Jordan writes: "I have always interpreted Proverbs 31 similarly—the wife is not only hardworking, capable, and kind, but wise and intelligent as well. She owns her own business, and seems very independent. I hope to imitate her, though of course she's idealized. As a Christian in Texas, however, I am surrounded by people of a different opinion. Conservative evangelicals seem to take the proverb as a declaration of women belonging to the domestic sphere (Huh? I thought she owned her own business, bought a field with her earnings.) My liberal Episcopalian friends deplore this passage, saying that it does not in fact describe a woman to look up to."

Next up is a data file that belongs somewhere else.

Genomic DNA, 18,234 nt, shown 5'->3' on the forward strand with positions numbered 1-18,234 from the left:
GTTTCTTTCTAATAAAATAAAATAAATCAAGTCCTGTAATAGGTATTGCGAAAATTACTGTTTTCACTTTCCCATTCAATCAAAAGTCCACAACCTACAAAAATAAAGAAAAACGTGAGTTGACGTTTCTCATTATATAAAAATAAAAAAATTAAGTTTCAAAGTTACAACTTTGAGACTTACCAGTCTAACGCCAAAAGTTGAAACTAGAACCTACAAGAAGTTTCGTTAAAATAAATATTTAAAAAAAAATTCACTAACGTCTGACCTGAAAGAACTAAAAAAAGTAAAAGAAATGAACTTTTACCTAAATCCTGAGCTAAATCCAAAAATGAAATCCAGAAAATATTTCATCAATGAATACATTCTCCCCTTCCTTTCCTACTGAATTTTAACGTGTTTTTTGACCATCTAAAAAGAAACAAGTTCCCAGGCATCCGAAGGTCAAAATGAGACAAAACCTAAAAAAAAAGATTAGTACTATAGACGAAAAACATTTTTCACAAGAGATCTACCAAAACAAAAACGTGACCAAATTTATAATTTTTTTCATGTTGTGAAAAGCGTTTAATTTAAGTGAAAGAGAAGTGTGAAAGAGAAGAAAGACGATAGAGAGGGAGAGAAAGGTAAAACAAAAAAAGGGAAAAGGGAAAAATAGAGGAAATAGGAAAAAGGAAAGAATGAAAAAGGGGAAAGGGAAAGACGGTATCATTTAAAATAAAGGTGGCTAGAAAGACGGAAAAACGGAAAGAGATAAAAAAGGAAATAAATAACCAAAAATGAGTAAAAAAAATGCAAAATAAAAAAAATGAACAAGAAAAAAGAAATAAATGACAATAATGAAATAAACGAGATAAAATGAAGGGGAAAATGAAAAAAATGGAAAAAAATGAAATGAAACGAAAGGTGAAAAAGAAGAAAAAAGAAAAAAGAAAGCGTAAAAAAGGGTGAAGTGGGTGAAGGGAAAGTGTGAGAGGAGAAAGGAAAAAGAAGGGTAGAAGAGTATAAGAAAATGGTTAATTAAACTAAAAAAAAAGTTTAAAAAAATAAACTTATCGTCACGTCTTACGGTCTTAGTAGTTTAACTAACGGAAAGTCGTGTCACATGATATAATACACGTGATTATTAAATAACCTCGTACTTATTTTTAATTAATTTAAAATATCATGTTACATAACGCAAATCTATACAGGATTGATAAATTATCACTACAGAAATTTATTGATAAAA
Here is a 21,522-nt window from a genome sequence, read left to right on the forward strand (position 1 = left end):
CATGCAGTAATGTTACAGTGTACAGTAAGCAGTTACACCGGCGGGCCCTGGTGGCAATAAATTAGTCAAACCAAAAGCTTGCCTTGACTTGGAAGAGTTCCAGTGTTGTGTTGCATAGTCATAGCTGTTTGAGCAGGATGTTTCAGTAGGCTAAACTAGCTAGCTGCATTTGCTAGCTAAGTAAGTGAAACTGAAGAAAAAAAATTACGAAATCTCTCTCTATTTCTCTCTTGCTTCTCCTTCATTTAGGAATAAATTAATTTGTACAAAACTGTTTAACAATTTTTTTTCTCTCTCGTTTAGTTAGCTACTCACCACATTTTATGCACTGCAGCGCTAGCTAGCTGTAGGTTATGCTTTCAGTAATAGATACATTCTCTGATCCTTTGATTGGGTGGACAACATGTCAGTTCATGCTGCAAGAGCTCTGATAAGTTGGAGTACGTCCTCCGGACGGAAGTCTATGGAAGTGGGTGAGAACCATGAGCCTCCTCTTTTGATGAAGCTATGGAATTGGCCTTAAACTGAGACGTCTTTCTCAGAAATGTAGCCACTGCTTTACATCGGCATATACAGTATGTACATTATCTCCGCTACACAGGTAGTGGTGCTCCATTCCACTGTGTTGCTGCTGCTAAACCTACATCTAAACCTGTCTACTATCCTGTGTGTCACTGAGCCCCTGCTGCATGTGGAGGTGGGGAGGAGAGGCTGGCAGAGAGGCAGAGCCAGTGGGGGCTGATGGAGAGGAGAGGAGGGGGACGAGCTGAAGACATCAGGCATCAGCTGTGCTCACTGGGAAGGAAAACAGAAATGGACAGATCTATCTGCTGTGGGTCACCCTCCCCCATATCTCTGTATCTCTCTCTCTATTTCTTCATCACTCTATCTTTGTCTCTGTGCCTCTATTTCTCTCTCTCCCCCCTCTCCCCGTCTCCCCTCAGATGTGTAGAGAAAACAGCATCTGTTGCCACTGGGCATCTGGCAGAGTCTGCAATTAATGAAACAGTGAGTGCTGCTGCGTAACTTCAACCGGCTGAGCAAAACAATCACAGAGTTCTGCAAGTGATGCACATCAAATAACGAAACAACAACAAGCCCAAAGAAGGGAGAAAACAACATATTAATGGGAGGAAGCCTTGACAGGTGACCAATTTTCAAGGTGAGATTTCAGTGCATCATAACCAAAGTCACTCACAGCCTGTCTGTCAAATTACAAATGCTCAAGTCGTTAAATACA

Jordan goes on to ask how various religious traditions interpret the passage. Do many Christians in fact see it as a declaration that women belong in the domestic sphere? How do Jews interpret the passage? Does any group give it the more feminist reading that Jordan proposes, viewing it as affirmation that women should be independent and entrepreneurial?